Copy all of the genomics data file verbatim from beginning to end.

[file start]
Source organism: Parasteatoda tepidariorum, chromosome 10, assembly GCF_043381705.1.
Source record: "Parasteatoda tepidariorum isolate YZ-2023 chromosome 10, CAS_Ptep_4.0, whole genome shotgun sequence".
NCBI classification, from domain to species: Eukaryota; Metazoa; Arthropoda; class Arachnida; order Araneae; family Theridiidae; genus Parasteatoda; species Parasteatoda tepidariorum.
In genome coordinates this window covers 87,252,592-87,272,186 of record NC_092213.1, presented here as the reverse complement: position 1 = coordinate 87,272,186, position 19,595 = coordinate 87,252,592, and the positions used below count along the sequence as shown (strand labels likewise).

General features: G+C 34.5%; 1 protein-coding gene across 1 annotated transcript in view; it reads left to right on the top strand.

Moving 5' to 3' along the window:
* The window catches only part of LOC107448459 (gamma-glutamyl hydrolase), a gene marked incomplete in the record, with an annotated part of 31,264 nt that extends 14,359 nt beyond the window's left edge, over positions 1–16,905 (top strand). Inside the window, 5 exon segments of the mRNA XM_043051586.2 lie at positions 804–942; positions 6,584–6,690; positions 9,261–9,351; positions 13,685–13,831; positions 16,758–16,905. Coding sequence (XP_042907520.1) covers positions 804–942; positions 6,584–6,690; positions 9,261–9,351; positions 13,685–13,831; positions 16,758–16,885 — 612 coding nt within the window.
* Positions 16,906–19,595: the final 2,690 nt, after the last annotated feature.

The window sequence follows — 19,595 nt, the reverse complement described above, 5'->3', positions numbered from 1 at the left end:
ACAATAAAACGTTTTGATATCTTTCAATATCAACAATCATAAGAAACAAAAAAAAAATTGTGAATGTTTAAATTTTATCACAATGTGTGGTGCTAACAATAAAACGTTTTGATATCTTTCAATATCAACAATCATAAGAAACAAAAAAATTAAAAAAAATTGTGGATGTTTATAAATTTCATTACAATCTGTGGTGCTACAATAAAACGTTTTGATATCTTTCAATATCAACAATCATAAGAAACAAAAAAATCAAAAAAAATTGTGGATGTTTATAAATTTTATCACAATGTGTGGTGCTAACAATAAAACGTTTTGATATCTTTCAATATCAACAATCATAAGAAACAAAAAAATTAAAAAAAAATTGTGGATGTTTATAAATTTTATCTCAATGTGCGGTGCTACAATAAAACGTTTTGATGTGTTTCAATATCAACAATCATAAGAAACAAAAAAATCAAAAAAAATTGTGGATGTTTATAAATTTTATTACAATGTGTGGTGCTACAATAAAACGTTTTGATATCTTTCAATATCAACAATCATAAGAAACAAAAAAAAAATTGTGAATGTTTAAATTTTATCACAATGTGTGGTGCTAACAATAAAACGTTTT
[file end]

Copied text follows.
Source organism: Parasteatoda tepidariorum, chromosome 10, assembly GCF_043381705.1.
Source record: "Parasteatoda tepidariorum isolate YZ-2023 chromosome 10, CAS_Ptep_4.0, whole genome shotgun sequence".
NCBI classification, from domain to species: Eukaryota; Metazoa; Arthropoda; class Arachnida; order Araneae; family Theridiidae; genus Parasteatoda; species Parasteatoda tepidariorum.
In genome coordinates this window covers 87,252,592-87,272,186 of record NC_092213.1, presented here as the reverse complement: position 1 = coordinate 87,272,186, position 19,595 = coordinate 87,252,592, and the positions used below count along the sequence as shown (strand labels likewise).

General features: G+C 34.5%; 1 protein-coding gene across 1 annotated transcript in view; it reads left to right on the top strand.

Moving 5' to 3' along the window:
* The window catches only part of LOC107448459 (gamma-glutamyl hydrolase), a gene marked incomplete in the record, with an annotated part of 31,264 nt that extends 14,359 nt beyond the window's left edge, over positions 1–16,905 (top strand). Inside the window, 5 exon segments of the mRNA XM_043051586.2 lie at positions 804–942; positions 6,584–6,690; positions 9,261–9,351; positions 13,685–13,831; positions 16,758–16,905. Coding sequence (XP_042907520.1) covers positions 804–942; positions 6,584–6,690; positions 9,261–9,351; positions 13,685–13,831; positions 16,758–16,885 — 612 coding nt within the window.
* Positions 16,906–19,595: the final 2,690 nt, after the last annotated feature.

The window sequence follows — 19,595 nt, the reverse complement described above, 5'->3', positions numbered from 1 at the left end:
ACAATAAAACGTTTTGATATCTTTCAATATCAACAATCATAAGAAACAAAAAAAAAATTGTGAATGTTTAAATTTTATCACAATGTGTGGTGCTAACAATAAAACGTTTTGATATCTTTCAATATCAACAATCATAAGAAACAAAAAAATTAAAAAAAATTGTGGATGTTTATAAATTTCATTACAATCTGTGGTGCTACAATAAAACGTTTTGATATCTTTCAATATCAACAATCATAAGAAACAAAAAAATCAAAAAAAATTGTGGATGTTTATAAATTTTATCACAATGTGTGGTGCTAACAATAAAACGTTTTGATATCTTTCAATATCAACAATCATAAGAAACAAAAAAATTAAAAAAAAATTGTGGATGTTTATAAATTTTATCTCAATGTGCGGTGCTACAATAAAACGTTTTGATGTGTTTCAATATCAACAATCATAAGAAACAAAAAAATCAAAAAAAATTGTGGATGTTTATAAATTTTATTACAATGTGTGGTGCTACAATAAAACGTTTTGATATCTTTCAATATCAACAATCATAAGAAACAAAAAAAAAATTGTGAATGTTTAAATTTTATCACAATGTGTGGTGCTAACAATAAAACGTTTT